Malcolm Harrison, chief executive of the Company Chemists’ Association, said today that while he welcomed plans for Pharmacy First, he said that ‘the Government’s plans must be funded appropriately – pharmacies cannot ride to the rescue for free’.

He added that ‘spiralling inflation, rising costs of medicines and workforce shortages’ had put the pharmacy network on the brink of collapse’, and that ‘after eight years of funding cuts, the pressures on community pharmacies are simply untenable’.

Last month, the health and social care secretary, Steve Barclay, said that he was ‘looking at how we can progress Pharmacy First’.

Alastair Buxton, PSNC’s Director of NHS Services said that PSNC had been talking to NHSE and DHSC about a fully funded Pharmacy First package for over a year, and ‘if they are ready to negotiate, so are we’.

‘But discussions will need to include consideration of the current very fragile state of the community pharmacy network and the need for additional funding,’ he added.

‘Current funding is limited’

In a separate statement earlier this week, Mr Lane said the capacity of community pharmacies ‘no longer matches the demands made of the sector’, and that changes to opening hours would be one inevitable consequence.

This came after PSNC announced that it was in discussions with DHSC and NHS England about measures to relieve pressures on community pharmacies, such as a relaxation of pharmacy opening hours requirements, similar to what was in place during the pandemic.

PSNC said that some contractors were already taking or considering measures to both protect patient safety and cut costs, such as:

  • Not answering patient phone calls, or only doing so for a limited amount of time each day
  • Asking patients to book slots for advice, rather than providing this on a walk-in basis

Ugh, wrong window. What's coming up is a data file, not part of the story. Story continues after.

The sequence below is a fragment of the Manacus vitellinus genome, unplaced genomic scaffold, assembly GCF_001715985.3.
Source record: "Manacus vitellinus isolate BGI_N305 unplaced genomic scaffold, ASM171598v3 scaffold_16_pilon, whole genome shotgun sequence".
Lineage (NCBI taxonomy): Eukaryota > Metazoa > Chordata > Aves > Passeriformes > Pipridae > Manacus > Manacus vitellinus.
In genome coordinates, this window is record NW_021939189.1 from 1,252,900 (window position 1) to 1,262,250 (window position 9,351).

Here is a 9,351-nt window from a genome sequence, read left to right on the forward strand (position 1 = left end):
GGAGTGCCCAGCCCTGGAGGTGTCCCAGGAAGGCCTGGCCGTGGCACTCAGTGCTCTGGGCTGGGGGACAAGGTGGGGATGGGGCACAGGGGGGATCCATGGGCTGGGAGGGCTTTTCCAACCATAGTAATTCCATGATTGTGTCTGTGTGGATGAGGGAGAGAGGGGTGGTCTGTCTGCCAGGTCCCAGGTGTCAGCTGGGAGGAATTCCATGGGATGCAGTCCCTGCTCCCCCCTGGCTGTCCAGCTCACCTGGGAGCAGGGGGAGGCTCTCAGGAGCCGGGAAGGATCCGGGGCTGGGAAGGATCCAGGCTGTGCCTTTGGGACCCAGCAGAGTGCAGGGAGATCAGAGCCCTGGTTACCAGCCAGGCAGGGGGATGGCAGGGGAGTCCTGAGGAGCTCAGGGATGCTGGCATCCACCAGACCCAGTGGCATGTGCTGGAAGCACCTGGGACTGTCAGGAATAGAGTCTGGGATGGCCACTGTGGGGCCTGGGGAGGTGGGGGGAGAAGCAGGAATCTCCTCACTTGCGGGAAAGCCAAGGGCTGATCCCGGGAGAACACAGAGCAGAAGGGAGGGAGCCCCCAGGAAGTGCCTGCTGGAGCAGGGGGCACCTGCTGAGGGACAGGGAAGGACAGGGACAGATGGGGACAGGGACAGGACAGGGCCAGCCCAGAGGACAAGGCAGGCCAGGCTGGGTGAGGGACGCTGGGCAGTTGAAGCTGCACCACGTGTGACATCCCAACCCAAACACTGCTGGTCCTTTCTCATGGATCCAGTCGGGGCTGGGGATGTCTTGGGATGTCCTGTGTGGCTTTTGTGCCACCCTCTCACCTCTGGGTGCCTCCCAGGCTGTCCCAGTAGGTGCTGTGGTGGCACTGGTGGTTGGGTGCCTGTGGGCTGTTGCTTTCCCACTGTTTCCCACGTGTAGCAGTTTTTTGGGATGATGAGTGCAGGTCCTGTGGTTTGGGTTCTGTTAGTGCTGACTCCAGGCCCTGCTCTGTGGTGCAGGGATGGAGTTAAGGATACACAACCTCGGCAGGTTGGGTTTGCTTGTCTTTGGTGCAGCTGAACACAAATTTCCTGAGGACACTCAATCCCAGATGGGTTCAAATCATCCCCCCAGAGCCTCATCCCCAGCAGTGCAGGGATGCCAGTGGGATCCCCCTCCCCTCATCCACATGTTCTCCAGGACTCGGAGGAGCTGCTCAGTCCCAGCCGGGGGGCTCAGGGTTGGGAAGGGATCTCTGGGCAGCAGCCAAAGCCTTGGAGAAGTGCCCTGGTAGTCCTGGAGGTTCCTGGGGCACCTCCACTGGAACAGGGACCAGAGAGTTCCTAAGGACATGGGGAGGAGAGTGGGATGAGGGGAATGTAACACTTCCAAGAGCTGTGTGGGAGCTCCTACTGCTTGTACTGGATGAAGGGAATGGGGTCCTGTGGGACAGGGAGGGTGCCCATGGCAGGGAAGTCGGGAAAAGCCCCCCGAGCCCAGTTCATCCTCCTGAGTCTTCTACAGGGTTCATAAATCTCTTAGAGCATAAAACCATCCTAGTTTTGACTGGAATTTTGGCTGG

• Charging for or stopping provision of some unfunded services such as medicines deliveries

It is also hosting a series of webinars to hear from contractors about the pressures they are facing and what steps they might be willing to take in future, should emergency relief not be forthcoming.

Last month, contractors called on PSNC to take a stronger stance in negotiations with DHSC, with some suggesting that pharmacies could take action like refusing to dispense medicines at a loss or stopping providing free advice for patients.

PSNC’s legal director, Gordon Hockey, said that the actions that some contractors are taking are not strike, but measures to reduce the provision of some services that pharmacies are allowed to – but don’t have to – offer under the Community Pharmacy Contractual Framework.

He said that some contractors may also consider that they are unable to continue to offer free services associated with NHS services, which would impact on patients but help to ease workload and capacity issues and ensure patient safety.

‘These are serious steps which need discussion’, he said, adding that the upcoming PSNC events would allow for ‘honest conversation’ to ensure that ‘contractors consider, and Government and the NHS appreciate, what remains possible within the current limited funding’.